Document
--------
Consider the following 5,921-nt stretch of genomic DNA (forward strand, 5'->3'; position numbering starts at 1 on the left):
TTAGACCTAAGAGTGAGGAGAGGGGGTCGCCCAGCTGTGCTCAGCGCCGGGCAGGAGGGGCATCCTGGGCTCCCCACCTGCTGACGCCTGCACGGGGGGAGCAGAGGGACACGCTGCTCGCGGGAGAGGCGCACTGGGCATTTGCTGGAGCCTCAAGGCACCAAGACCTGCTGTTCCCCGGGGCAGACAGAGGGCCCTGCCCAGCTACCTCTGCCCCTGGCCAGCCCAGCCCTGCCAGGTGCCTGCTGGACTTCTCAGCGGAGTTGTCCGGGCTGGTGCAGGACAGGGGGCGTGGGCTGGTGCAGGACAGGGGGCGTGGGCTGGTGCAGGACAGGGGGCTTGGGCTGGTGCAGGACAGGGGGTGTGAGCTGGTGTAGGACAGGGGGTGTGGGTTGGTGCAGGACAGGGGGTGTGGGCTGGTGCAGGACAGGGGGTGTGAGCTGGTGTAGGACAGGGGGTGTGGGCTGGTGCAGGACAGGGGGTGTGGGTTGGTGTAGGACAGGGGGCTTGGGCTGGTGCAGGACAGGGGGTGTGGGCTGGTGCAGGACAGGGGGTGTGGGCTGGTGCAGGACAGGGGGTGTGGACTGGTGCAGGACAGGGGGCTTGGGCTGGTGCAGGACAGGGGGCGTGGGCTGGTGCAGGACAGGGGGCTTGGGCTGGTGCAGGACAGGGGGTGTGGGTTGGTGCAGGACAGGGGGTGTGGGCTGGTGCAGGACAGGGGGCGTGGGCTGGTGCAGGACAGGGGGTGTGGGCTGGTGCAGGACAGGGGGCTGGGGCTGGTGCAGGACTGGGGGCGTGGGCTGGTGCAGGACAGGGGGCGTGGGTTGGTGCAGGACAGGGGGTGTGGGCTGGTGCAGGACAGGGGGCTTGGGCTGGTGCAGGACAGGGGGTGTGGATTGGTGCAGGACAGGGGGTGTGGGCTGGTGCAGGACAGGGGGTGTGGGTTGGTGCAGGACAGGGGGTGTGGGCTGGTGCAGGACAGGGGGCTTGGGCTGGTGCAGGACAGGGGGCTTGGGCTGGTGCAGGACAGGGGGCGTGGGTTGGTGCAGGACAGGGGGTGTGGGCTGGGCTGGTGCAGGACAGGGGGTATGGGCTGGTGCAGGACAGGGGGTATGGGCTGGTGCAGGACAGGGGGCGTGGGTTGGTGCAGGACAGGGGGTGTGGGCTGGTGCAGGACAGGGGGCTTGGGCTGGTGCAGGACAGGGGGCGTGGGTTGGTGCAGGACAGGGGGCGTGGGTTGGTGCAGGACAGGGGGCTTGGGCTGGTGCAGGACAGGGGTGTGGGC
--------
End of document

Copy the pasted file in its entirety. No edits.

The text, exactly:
Consider the following 5,921-nt stretch of genomic DNA (forward strand, 5'->3'; position numbering starts at 1 on the left):
TTAGACCTAAGAGTGAGGAGAGGGGGTCGCCCAGCTGTGCTCAGCGCCGGGCAGGAGGGGCATCCTGGGCTCCCCACCTGCTGACGCCTGCACGGGGGGAGCAGAGGGACACGCTGCTCGCGGGAGAGGCGCACTGGGCATTTGCTGGAGCCTCAAGGCACCAAGACCTGCTGTTCCCCGGGGCAGACAGAGGGCCCTGCCCAGCTACCTCTGCCCCTGGCCAGCCCAGCCCTGCCAGGTGCCTGCTGGACTTCTCAGCGGAGTTGTCCGGGCTGGTGCAGGACAGGGGGCGTGGGCTGGTGCAGGACAGGGGGCGTGGGCTGGTGCAGGACAGGGGGCTTGGGCTGGTGCAGGACAGGGGGTGTGAGCTGGTGTAGGACAGGGGGTGTGGGTTGGTGCAGGACAGGGGGTGTGGGCTGGTGCAGGACAGGGGGTGTGAGCTGGTGTAGGACAGGGGGTGTGGGCTGGTGCAGGACAGGGGGTGTGGGTTGGTGTAGGACAGGGGGCTTGGGCTGGTGCAGGACAGGGGGTGTGGGCTGGTGCAGGACAGGGGGTGTGGGCTGGTGCAGGACAGGGGGTGTGGACTGGTGCAGGACAGGGGGCTTGGGCTGGTGCAGGACAGGGGGCGTGGGCTGGTGCAGGACAGGGGGCTTGGGCTGGTGCAGGACAGGGGGTGTGGGTTGGTGCAGGACAGGGGGTGTGGGCTGGTGCAGGACAGGGGGCGTGGGCTGGTGCAGGACAGGGGGTGTGGGCTGGTGCAGGACAGGGGGCTGGGGCTGGTGCAGGACTGGGGGCGTGGGCTGGTGCAGGACAGGGGGCGTGGGTTGGTGCAGGACAGGGGGTGTGGGCTGGTGCAGGACAGGGGGCTTGGGCTGGTGCAGGACAGGGGGTGTGGATTGGTGCAGGACAGGGGGTGTGGGCTGGTGCAGGACAGGGGGTGTGGGTTGGTGCAGGACAGGGGGTGTGGGCTGGTGCAGGACAGGGGGCTTGGGCTGGTGCAGGACAGGGGGCTTGGGCTGGTGCAGGACAGGGGGCGTGGGTTGGTGCAGGACAGGGGGTGTGGGCTGGGCTGGTGCAGGACAGGGGGTATGGGCTGGTGCAGGACAGGGGGTATGGGCTGGTGCAGGACAGGGGGCGTGGGTTGGTGCAGGACAGGGGGTGTGGGCTGGTGCAGGACAGGGGGCTTGGGCTGGTGCAGGACAGGGGGCGTGGGTTGGTGCAGGACAGGGGGCGTGGGTTGGTGCAGGACAGGGGGCTTGGGCTGGTGCAGGACAGGGGTGTGGGC